Death and conflagration, by St. Albert Chmielowski

Death and Life

November 27, 2021 • 8 min

We’re so afraid of bad things happening, but that’s exactly what Jesus came here to save us from. The more we love Jesus and trust in him, the less our problems in life can hurt us.

The Letter to the Hebrews says:

Since therefore the children share in flesh and blood, he himself likewise partook of the same nature, that through death he might destroy him who has the power of death—that is, the devil—and deliver all those who through fear of death were subject to lifelong bondage. (Hebrews 2:14, RSVCE)

In other words, he joined himself to our nature, becoming a human being, so that he could rescue us from what’s enslaving us to sin.

And it says that fear of death is what’s enslaving us to sin.

Well I don’t know about you, but I distinctly remember being a kid, sinning, and it having nothing to do with fear death.

So, is the Bible wrong? Of course not. It’s asking us to look deeper at its meaning.

What is death exactly? Not the scientific definition, or terrible descriptions. We all know it’s bad. But, what actually is the problem with death?

Death is bad for two reasons: (a) it stops us from having good times, and (b) it’s painful.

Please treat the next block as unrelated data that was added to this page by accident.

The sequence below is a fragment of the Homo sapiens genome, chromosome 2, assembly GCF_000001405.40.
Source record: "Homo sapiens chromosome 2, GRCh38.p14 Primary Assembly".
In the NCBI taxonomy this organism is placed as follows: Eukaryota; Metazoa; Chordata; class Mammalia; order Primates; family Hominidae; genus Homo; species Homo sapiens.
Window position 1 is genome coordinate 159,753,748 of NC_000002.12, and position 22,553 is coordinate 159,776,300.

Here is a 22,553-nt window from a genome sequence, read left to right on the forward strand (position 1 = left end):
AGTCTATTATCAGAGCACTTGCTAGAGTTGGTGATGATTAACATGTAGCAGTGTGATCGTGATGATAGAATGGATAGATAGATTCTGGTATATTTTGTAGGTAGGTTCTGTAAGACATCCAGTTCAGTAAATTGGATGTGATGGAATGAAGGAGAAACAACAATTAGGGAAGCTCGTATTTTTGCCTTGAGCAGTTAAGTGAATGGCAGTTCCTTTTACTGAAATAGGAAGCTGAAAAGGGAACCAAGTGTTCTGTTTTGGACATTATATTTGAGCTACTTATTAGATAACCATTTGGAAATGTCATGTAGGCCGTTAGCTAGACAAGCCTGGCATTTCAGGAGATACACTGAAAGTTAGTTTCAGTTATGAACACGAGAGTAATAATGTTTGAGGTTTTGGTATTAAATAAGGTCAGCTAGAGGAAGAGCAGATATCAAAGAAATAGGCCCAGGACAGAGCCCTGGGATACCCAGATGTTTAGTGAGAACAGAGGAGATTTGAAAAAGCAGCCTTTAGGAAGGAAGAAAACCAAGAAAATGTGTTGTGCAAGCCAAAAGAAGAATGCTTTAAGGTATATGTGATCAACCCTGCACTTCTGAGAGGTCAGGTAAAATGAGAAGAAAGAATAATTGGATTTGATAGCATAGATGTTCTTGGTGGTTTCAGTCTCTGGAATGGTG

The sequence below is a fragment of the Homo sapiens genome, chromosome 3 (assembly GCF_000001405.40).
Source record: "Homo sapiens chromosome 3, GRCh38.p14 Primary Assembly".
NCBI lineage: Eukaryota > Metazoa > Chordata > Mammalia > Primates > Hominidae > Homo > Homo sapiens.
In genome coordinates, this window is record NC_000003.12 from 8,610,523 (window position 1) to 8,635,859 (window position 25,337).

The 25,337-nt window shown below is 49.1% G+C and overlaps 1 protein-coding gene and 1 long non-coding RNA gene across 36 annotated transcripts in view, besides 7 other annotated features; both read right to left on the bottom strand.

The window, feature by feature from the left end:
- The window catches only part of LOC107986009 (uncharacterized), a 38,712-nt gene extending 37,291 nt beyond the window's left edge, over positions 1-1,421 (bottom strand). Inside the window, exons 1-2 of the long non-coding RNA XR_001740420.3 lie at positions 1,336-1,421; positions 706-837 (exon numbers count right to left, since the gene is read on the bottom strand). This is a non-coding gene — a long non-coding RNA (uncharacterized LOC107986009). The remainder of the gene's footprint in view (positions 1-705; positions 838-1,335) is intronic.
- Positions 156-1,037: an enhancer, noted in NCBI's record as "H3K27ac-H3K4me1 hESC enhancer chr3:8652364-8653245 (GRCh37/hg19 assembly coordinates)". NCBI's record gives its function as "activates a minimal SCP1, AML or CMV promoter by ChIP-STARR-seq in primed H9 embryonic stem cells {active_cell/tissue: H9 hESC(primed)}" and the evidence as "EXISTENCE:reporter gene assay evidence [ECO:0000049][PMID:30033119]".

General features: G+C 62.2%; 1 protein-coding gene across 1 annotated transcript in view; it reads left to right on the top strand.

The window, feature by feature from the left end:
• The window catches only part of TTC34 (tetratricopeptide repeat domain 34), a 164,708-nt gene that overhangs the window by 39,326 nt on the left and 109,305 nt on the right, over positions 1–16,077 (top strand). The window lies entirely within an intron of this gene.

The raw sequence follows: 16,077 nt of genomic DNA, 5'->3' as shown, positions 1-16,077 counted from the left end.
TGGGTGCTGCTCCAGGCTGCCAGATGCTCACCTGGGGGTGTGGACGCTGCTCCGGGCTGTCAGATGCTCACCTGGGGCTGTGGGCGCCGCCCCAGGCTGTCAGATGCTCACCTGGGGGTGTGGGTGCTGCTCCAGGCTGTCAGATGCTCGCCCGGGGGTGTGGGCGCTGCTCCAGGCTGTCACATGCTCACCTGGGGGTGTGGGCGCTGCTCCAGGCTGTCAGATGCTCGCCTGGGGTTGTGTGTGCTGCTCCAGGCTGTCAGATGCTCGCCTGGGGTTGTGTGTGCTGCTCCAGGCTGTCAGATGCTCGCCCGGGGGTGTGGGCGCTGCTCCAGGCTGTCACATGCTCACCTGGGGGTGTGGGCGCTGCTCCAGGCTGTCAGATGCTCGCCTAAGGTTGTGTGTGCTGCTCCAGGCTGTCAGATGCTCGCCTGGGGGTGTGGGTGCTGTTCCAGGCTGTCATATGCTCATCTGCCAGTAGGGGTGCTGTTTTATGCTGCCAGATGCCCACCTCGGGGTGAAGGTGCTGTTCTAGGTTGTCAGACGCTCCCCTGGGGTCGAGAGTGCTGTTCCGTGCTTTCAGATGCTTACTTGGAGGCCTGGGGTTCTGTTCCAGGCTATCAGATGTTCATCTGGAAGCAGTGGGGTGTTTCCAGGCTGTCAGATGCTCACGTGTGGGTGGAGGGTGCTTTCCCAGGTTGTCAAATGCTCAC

Well, as a kid, I was definitely afraid of pain, and I definitely didn’t want the good times to stop.

So that must be the bigger picture that the Bible is asking us to look at. By fear of death, it apparently means we’re afraid of not getting what we think will make us happy, or having things happen that we’re afraid will hurt us or make us sad.

That’s why many people describe losing a family member as a kind of death. Because the good times with that person have stopped, and the sadness about the person being lost is going to remain for some time.

So what did Jesus do, from this perspective? Well, first of all, he literally died.

The good times from the perspective of this life had stopped for him, ending at the Last Supper. And the bad times started in the Agony in the Garden. All of the Passion was painful from that point on, until his death.

But! There’s more to the story! He didn’t just die and that’s “The End.” No!

He rose again from the dead!!!

What does this mean from this perspective of death?

First, the bad times were completely and permanently gone! There’s no more pain, no more death, no more sickness, no more sadness. It’s all completely over with, forever!

Second, the good times are here to stay! They will never end! And they’ll be even better than they were in this life!

It’s like a family party—or maybe a wedding feast—where night never comes, the wine never runs out, but you never get drunk from it, nobody ever goes home, the jokes never get tiresome and repetitive, you never get full from the food, the games never end, basically it lasts forever and it’s always good and happy for the whole time!

(I’m not saying that’s what Heaven will be like. It’ll actually be way better than that.)

So, Jesus destroyed Death—this concept of death that we’re talking about—for both himself, and anyone who trusts completely in him, obeys him, and loves him.

That isn’t hard. We don’t all have to be martyrs. We don’t all have to literally die on a cross.

For most of us, all God asks us that we love God, love each other with a Christian love (“Agape” or Charity), resist every temptation with our whole being, and form our conscience according to what God has revealed to us through the Catholic Church.